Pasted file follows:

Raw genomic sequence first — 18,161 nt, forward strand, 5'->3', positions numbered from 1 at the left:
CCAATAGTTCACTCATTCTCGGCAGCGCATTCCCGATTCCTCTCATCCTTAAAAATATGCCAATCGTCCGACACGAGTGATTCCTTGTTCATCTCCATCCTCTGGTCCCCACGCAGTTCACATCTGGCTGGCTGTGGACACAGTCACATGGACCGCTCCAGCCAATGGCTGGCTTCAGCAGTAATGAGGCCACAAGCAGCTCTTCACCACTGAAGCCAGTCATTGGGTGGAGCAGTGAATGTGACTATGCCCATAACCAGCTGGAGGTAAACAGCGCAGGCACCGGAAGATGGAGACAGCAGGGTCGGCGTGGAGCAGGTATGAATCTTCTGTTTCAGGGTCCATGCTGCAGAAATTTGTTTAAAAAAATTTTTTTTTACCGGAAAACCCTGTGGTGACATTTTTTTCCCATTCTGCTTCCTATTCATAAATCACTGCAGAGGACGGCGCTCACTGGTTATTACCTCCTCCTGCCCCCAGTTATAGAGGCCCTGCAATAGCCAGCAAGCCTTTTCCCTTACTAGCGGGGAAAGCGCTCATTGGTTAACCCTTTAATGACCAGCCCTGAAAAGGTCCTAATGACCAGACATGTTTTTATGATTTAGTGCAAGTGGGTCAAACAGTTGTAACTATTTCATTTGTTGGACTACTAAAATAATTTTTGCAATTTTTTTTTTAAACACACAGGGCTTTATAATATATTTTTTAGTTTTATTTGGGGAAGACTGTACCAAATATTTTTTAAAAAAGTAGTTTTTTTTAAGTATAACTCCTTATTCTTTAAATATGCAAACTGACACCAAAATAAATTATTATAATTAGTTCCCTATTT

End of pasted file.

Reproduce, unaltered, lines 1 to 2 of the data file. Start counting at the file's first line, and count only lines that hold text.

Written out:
Raw genomic sequence first — 18,161 nt, forward strand, 5'->3', positions numbered from 1 at the left:
CCAATAGTTCACTCATTCTCGGCAGCGCATTCCCGATTCCTCTCATCCTTAAAAATATGCCAATCGTCCGACACGAGTGATTCCTTGTTCATCTCCATCCTCTGGTCCCCACGCAGTTCACATCTGGCTGGCTGTGGACACAGTCACATGGACCGCTCCAGCCAATGGCTGGCTTCAGCAGTAATGAGGCCACAAGCAGCTCTTCACCACTGAAGCCAGTCATTGGGTGGAGCAGTGAATGTGACTATGCCCATAACCAGCTGGAGGTAAACAGCGCAGGCACCGGAAGATGGAGACAGCAGGGTCGGCGTGGAGCAGGTATGAATCTTCTGTTTCAGGGTCCATGCTGCAGAAATTTGTTTAAAAAAATTTTTTTTTACCGGAAAACCCTGTGGTGACATTTTTTTCCCATTCTGCTTCCTATTCATAAATCACTGCAGAGGACGGCGCTCACTGGTTATTACCTCCTCCTGCCCCCAGTTATAGAGGCCCTGCAATAGCCAGCAAGCCTTTTCCCTTACTAGCGGGGAAAGCGCTCATTGGTTAACCCTTTAATGACCAGCCCTGAAAAGGTCCTAATGACCAGACATGTTTTTATGATTTAGTGCAAGTGGGTCAAACAGTTGTAACTATTTCATTTGTTGGACTACTAAAATAATTTTTGCAATTTTTTTTTTAAACACACAGGGCTTTATAATATATTTTTTAGTTTTATTTGGGGAAGACTGTACCAAATATTTTTTAAAAAAGTAGTTTTTTTTAAGTATAACTCCTTATTCTTTAAATATGCAAACTGACACCAAAATAAATTATTATAATTAGTTCCCTATTT